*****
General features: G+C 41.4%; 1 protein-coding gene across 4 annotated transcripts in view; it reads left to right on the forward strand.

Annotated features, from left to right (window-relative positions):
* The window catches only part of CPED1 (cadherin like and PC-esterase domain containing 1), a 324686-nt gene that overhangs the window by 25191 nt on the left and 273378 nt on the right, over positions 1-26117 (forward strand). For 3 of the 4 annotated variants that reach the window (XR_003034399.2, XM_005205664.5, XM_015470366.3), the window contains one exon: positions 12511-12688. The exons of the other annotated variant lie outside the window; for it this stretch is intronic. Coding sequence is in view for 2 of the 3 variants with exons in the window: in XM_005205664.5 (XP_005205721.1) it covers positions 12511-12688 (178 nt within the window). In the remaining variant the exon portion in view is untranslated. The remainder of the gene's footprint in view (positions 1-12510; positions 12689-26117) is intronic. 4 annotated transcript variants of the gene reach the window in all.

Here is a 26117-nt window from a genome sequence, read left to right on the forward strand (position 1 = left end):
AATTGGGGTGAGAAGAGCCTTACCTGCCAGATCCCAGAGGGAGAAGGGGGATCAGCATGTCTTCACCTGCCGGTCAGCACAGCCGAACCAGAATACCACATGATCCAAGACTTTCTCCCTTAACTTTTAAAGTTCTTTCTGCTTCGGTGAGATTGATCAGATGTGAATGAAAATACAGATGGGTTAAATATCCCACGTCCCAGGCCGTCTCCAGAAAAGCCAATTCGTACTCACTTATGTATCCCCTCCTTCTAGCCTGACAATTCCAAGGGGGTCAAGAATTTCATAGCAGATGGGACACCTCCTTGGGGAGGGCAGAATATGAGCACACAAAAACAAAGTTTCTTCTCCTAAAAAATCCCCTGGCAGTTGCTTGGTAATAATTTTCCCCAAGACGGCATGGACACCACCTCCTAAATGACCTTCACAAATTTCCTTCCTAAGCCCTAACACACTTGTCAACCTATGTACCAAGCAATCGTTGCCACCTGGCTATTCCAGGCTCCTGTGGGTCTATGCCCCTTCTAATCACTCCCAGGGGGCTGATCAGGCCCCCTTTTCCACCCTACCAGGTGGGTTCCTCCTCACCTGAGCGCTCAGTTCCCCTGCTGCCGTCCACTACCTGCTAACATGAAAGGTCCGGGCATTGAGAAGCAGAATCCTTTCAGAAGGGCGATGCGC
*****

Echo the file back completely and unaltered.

General features: G+C 41.4%; 1 protein-coding gene across 4 annotated transcripts in view; it reads left to right on the forward strand.

Annotated features, from left to right (window-relative positions):
* The window catches only part of CPED1 (cadherin like and PC-esterase domain containing 1), a 324686-nt gene that overhangs the window by 25191 nt on the left and 273378 nt on the right, over positions 1-26117 (forward strand). For 3 of the 4 annotated variants that reach the window (XR_003034399.2, XM_005205664.5, XM_015470366.3), the window contains one exon: positions 12511-12688. The exons of the other annotated variant lie outside the window; for it this stretch is intronic. Coding sequence is in view for 2 of the 3 variants with exons in the window: in XM_005205664.5 (XP_005205721.1) it covers positions 12511-12688 (178 nt within the window). In the remaining variant the exon portion in view is untranslated. The remainder of the gene's footprint in view (positions 1-12510; positions 12689-26117) is intronic. 4 annotated transcript variants of the gene reach the window in all.

Here is a 26117-nt window from a genome sequence, read left to right on the forward strand (position 1 = left end):
AATTGGGGTGAGAAGAGCCTTACCTGCCAGATCCCAGAGGGAGAAGGGGGATCAGCATGTCTTCACCTGCCGGTCAGCACAGCCGAACCAGAATACCACATGATCCAAGACTTTCTCCCTTAACTTTTAAAGTTCTTTCTGCTTCGGTGAGATTGATCAGATGTGAATGAAAATACAGATGGGTTAAATATCCCACGTCCCAGGCCGTCTCCAGAAAAGCCAATTCGTACTCACTTATGTATCCCCTCCTTCTAGCCTGACAATTCCAAGGGGGTCAAGAATTTCATAGCAGATGGGACACCTCCTTGGGGAGGGCAGAATATGAGCACACAAAAACAAAGTTTCTTCTCCTAAAAAATCCCCTGGCAGTTGCTTGGTAATAATTTTCCCCAAGACGGCATGGACACCACCTCCTAAATGACCTTCACAAATTTCCTTCCTAAGCCCTAACACACTTGTCAACCTATGTACCAAGCAATCGTTGCCACCTGGCTATTCCAGGCTCCTGTGGGTCTATGCCCCTTCTAATCACTCCCAGGGGGCTGATCAGGCCCCCTTTTCCACCCTACCAGGTGGGTTCCTCCTCACCTGAGCGCTCAGTTCCCCTGCTGCCGTCCACTACCTGCTAACATGAAAGGTCCGGGCATTGAGAAGCAGAATCCTTTCAGAAGGGCGATGCGC